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Thursday, 28 March, 2002, 23:36 GMT
Kirch holds breath as talks break up
Rupert Murdoch and Leo Kirch
Rupert Murdoch (left) is a leading shareholder in Leo Kirch's media empire
Crisis-hit German media empire Kirch Gruppe will have to wait till after the long Easter weekend to see if it can survive its devastating cash crunch and a a 6.5bn euro ($5.8bn; 4bn) debt mountain.

The immense loans were amassed in the 1990s, as Kirch bought up sporting and film rights to pipe exclusive content to his TV channels.

The company's talks with creditors and investors about how to raise the 800m euros it needs to stop pay-TV movie channel Premiere from going under broke up on Thursday with no result.

Here reports diverge. According to the Reuters, news agency the meeting will reconvene on Tuesday, Friday and Monday being public holidays in Germany. Bloomberg, on the other hand, says no date has been set for continued talks.

One small ray of light came with news that the immediate, short-term future could be secured with a bridging loan of just 150m euros, compared with earlier estimates of a 230m euro loan.

"Insolvency is not a matter of the next 24 hours," a source told Reuters news agency.

The Berlusconi Connection

But in any case, Kirch remains in deep trouble. Its banks want Kirch investors - which include Rupert Murdoch's News Corp and Mediaset, the media group owned by Italian prime minister Silvio Berlusconi - to help shoulder some of the 800m euro burden.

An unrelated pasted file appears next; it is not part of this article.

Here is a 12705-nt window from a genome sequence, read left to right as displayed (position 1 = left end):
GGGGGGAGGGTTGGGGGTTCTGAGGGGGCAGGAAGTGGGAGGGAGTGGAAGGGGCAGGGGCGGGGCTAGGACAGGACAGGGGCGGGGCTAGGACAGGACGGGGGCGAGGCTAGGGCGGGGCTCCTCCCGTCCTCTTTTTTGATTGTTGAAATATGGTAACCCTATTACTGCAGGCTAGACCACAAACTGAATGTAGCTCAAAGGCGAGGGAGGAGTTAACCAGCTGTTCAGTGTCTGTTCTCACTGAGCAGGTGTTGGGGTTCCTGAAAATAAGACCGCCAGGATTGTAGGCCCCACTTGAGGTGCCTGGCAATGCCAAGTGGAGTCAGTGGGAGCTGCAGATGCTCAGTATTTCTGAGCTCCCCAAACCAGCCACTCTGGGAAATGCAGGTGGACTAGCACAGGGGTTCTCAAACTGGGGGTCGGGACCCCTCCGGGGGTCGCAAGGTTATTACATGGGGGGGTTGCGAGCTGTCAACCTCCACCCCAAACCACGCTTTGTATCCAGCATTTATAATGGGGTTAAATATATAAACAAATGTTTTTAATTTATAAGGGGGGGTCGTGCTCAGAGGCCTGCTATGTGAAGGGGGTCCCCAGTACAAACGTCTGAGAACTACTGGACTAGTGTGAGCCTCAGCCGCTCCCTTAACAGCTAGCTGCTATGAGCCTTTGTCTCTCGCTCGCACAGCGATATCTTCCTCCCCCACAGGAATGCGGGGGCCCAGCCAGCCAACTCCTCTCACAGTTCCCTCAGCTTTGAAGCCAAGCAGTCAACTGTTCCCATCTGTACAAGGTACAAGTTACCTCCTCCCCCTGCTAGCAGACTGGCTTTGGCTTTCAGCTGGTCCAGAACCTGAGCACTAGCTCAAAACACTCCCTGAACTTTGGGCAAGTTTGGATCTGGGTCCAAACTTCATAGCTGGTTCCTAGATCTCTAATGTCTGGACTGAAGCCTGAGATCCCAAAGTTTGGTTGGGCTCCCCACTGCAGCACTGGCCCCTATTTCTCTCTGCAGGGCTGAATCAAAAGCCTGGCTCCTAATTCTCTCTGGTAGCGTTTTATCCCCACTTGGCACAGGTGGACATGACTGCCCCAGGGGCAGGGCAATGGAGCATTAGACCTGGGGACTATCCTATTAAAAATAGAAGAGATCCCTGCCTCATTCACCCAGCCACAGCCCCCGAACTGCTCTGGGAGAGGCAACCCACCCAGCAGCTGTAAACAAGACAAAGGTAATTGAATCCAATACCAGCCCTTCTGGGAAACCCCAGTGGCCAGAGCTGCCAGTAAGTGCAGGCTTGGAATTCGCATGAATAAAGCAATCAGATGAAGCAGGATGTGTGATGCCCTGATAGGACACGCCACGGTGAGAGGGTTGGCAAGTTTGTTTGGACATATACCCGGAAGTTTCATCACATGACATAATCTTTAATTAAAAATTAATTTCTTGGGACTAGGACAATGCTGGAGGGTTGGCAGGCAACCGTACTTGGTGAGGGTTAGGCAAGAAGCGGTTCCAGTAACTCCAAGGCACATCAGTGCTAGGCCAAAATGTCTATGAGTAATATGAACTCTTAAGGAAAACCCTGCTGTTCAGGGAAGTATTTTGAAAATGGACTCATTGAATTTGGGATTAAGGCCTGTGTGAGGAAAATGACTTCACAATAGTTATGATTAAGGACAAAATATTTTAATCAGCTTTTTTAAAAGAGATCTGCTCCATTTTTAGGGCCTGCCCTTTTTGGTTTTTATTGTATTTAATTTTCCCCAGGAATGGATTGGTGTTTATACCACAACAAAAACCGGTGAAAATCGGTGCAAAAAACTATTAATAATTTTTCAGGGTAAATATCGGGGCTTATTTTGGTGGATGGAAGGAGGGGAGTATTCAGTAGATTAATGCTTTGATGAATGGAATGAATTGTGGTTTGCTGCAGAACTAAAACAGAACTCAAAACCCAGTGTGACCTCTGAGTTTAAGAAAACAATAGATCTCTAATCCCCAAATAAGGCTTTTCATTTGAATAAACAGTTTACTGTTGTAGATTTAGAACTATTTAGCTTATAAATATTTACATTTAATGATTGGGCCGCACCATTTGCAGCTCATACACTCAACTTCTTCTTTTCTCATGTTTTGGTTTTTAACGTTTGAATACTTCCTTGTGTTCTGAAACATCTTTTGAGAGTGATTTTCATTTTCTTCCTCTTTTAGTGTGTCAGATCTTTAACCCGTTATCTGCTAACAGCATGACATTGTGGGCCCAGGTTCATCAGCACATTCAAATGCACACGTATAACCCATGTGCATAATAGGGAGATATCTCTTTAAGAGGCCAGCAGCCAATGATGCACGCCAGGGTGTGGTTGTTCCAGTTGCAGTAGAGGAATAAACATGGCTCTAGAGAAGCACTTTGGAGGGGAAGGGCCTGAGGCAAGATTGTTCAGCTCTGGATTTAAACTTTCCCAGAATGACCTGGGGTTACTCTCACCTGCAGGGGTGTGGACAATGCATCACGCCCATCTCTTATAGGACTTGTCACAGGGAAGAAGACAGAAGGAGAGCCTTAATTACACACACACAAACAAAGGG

Both Fininvest, Mediaset's parent company, and News Corp said they still believe a deal can be worked out.

But after three months of talks, such sentiments carry little weight, and Fininvest, which wields unprecedented dominance over the Italian media landscape, has already said further direct investment is not on the cards.

In an attempt to head off German worries about the Berlusconi connection - one senior figure in the ruling SPD party said the prospect of Mr Berlusconi gaining significant influence in Germany was "monstrous" - it has also stressed that all it wants to do is protect its investment.

Drowning in red ink

Things would be bad enough were the 800m bridging loan for Premiere the only problem.

But Kirch also needs more than 1bn euros to pay off loans in April - and on top of that, News Corp has activated the clause in its deal which compels Kirch to buy it out, which will cost more than 3bn euros.

It looks increasingly likely that Leo Kirch, the media magnate who founded the company and still owns 73% of it, will have to relinquish control if his empire is to survive at all.

Even on a best-case secenario, any real rescue could leave as much as 60% of the group in banks' and investors' hands.

Brinkmanship?

Mediaset has till now been thought to have been behind a plan to inject 800m into Kirch in return for taking control of the core KirchMedia division, which owns Germany's largest commercial broadcaster and rights to Hollywood films and World Cup football.

Other investors involved include Rupert Murdoch's New Corp.

Observers have questioned whether Mediaset's latest statement is part of a brinkmanship strategy aimed at forcing Kirch Gruppe's founder, Leo Kirch, to accept the deal.

"They are playing poker," the Reuters source said.

See also:

27 Mar 02 | Business
Berlusconi firm 'abandons' Kirch
26 Mar 02 | Business
Kirch empire nears break-up
20 Mar 02 | Europe
German media giant sheds jobs
08 Mar 02 | Business
Kirch denies ProSieben sale rumours
24 Feb 02 | Business
Leo Kirch: 'Murdoch is a shark'
22 Feb 02 | Business
KirchGruppe merger falls apart
21 Feb 02 | Business
Kirch 'open' to offers for F1
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